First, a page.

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February 28, 1990 - Image 7

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The Michigan Daily, 1990-02-28

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ARTS

"4w'
___ PagcL7'

The Michigan Daily

Wednesday, February 28, 1990

East Germans express visions

by Rona Sheramy
TWELVE Artists from the German
Democratic Republic, a traveling
exhibit organized by the Busch-
Reisinger Museum at Harvard Uni-
yersity, presents varying examples
of contemporary East German art.
he exhibit reveals the influences of
Berman Expressionist traditions, as
well as the development of individu-
alistic styles. The German Expres-
sionism which was predominant at
the beginning of the century is very
different from the German Expres-
sionism that is redefined and reinter-
preted in these examples of contem-
porary art. Twelve Artists offers a
microcosmic look at the past two
decades in the East German art scene.
The exhibit dramatizes the revision
bf older traditions, as well as the
emergence of unprecedented styles.
- In an introduction to the exhibit's
catalogue, Peter Selz quotes one of
Expressionism's earliest, pre-World
War I advocates, Herwarth Walden.
Walden explains, "The (Expression-
ist) painter paints what he sees in
his innermost feeling and his own
being.... Each external impression
becomes an internal expression."
The canvas is a fusion of visual ob-
servations and personal perceptions.
The artist depicts external appear-
ances with a twist - a political and
social message, an intellectual eval-
uation, an emotional response. Sub-
ject matter does not dissolve into
unidentifiable shapes and colors on
the canvas, as occurs later in abstract
art. Instead, figures and objects are
heightened, exaggerated and adjusted
by the artist's interior eye.
Elisabeth Thoburn, an art history
graduate student and native of East
Germany, describes the relationship
of Twelve Artists to earlier Expres-
sionist trends. The viewer "must be
careful what (he/she) calls German
Expressionism," says Thoburn.
Although many canvases explode
with bold colors, slashing lines and
personalized images, they are not all
the products of a single artistic in-
fluence.
Thoburp distinguishes the differ-
ent generations of contemporary
artists represented in the exhibit. The
more objective depictions of land-
scapes, buildings and still lifes by
Theodor Rosenhauer of Dresden sig-
nify art of the first generation.
Rosenhauer applies muted, somber
colors through very thick, Van
Gogh-like brushwork. Each paint-

stroke contributes to a precious, se-
date whole. Rosenhauer's works,
such as View of Cemetery Court in
Winter, East Radebeul (1965), and
Loaf of Bread with Blue Pitcher
(1980), do not show a drastic trans-
formation or internalization of sub-
ject matter. Rather, his paintings re-
veal an appreciation for the simple,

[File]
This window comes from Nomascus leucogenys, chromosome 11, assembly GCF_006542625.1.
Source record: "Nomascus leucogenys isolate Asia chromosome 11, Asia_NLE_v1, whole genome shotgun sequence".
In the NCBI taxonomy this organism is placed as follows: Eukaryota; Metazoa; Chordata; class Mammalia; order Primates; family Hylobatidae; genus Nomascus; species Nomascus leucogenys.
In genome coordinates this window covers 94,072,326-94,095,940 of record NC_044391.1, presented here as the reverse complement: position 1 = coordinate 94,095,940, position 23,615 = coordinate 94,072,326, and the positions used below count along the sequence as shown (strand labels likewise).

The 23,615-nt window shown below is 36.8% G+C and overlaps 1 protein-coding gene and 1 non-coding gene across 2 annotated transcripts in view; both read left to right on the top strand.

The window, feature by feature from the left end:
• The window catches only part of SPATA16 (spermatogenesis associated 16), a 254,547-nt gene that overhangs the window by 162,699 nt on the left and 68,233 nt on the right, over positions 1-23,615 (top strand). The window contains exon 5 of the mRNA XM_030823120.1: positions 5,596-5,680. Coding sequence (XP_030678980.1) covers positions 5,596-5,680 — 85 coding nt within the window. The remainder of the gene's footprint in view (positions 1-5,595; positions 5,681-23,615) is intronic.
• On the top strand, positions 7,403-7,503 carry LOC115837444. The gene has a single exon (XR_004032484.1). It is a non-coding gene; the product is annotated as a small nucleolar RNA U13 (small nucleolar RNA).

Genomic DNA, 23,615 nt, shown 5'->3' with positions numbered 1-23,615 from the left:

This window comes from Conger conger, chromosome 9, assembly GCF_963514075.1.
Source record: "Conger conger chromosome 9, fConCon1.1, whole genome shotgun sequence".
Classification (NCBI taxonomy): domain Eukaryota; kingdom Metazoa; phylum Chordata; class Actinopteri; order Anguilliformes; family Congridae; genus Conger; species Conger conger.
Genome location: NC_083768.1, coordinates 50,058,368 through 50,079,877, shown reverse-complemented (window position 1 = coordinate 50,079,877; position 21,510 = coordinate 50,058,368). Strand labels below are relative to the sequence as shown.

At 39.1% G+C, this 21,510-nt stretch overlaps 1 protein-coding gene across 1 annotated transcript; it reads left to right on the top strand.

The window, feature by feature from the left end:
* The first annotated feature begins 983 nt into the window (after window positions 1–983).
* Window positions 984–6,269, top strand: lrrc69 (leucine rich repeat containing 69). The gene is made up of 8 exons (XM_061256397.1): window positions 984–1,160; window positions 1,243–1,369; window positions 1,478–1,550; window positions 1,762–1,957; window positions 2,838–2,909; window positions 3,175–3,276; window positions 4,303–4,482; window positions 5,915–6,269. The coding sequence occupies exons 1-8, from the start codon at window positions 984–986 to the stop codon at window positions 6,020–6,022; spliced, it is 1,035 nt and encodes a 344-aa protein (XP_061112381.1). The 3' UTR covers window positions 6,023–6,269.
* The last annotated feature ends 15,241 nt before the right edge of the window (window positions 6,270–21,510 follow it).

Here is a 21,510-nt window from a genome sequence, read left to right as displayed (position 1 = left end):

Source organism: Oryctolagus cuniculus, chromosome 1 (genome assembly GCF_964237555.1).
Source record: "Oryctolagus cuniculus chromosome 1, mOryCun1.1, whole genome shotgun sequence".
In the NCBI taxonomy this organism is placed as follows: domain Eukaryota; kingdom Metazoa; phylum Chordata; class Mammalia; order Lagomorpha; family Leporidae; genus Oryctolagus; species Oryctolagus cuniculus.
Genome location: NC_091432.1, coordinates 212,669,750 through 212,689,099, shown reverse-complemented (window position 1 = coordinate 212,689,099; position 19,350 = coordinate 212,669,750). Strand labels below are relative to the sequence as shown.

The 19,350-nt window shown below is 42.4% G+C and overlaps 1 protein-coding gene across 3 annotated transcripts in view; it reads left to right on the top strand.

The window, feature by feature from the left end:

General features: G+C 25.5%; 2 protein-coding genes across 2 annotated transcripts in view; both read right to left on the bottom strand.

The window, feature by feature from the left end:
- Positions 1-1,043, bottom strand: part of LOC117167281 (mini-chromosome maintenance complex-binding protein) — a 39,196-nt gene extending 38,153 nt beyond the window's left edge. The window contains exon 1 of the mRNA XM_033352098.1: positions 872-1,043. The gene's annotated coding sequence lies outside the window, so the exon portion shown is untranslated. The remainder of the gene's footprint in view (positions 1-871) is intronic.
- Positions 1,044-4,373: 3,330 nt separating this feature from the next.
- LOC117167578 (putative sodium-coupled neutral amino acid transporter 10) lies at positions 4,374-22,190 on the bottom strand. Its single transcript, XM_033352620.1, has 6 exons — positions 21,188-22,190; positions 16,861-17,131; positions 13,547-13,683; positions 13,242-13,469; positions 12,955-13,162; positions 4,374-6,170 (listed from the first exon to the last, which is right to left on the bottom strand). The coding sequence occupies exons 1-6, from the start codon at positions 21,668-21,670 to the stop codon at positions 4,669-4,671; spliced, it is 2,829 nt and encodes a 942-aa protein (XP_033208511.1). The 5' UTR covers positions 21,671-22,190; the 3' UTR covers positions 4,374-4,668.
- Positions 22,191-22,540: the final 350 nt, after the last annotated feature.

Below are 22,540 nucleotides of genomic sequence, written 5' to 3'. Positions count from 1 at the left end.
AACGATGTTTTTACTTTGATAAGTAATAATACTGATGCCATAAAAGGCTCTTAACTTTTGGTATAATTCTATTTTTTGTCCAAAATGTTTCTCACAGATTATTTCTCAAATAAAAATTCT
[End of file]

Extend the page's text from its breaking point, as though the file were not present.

common appearance of objects as
they stand in nature and the home.
Second generation artists, such as
Bernhard Heisig of Leipzig, and Max
Uhlig of Dresden, create powerful
and overwhelming canvases.
Heisig's works are an eerie mixture
of painterly line and melting color.
In Frederick (1988), Volunteer
Soldier (1984/1988) and Pirate
Camp Follower (1988), pale faces

different-colored candles, Uhlig's
paintings fuse applications of black,
brown, orange and red paint. Facial
details and highlights are achieved in
his portraits through the use of
white and yellow paint, also applied
in the slashing style. His figures
seem trapped in the meshing lines of
color, as though they are imprisoned
in their bodies and the canvases.
In his watercolor landscapes as
well, Uhlig builds his images with
dark, diagonal crossing lines and
lighter slashes of color. These land-
scapes, such as Katharinenberg
(1985) and Large Tree Root on the
River Bank (1987), are very personal
perceptions of nature's exteriors. The
viewer does not recognize scenes
from the outdoors, but senses the in-

the third generation in contemporary
East German art. Libuda's paintings
are large-scale, dark masses of
swirling paint and bizarre figures. In
The Listeners (1988),. figures out-
lined in thick black paint are barely
perceptible within a darkened, rough
canvas and behind piled, geometric
shapes. In Ceiling Runner II (1985),
a naked figure hangs fly-like from a
ceiling, with an eye painted ran-
domly in the middle of its stomach.
Sighard Gille's portraits are more re-
alistic, yet equally thought-provok-
ing images of city life and personal
relationships. Obnoxious characters
fill the canvas of Party in Leipzig
(1979), in which the central, dejected
figure looks pathetically out at the
viewer. In Fasching, (1988), a man

Prince
"Scandalous Sex Suite" 12"
Paisley Park
He's at it again; that mischievous
musician from Minneapolis just
cannot resist the opportunity to cre-
ate a little more, well, controversy.
From the furor caused by the Love-
sexy album cover to the rumors
floating about involving he and fel-
low scandal victim Kim Basinger,
the single all-encompassing identity
that Prince has built about himself
in the last 10+ years burns brightest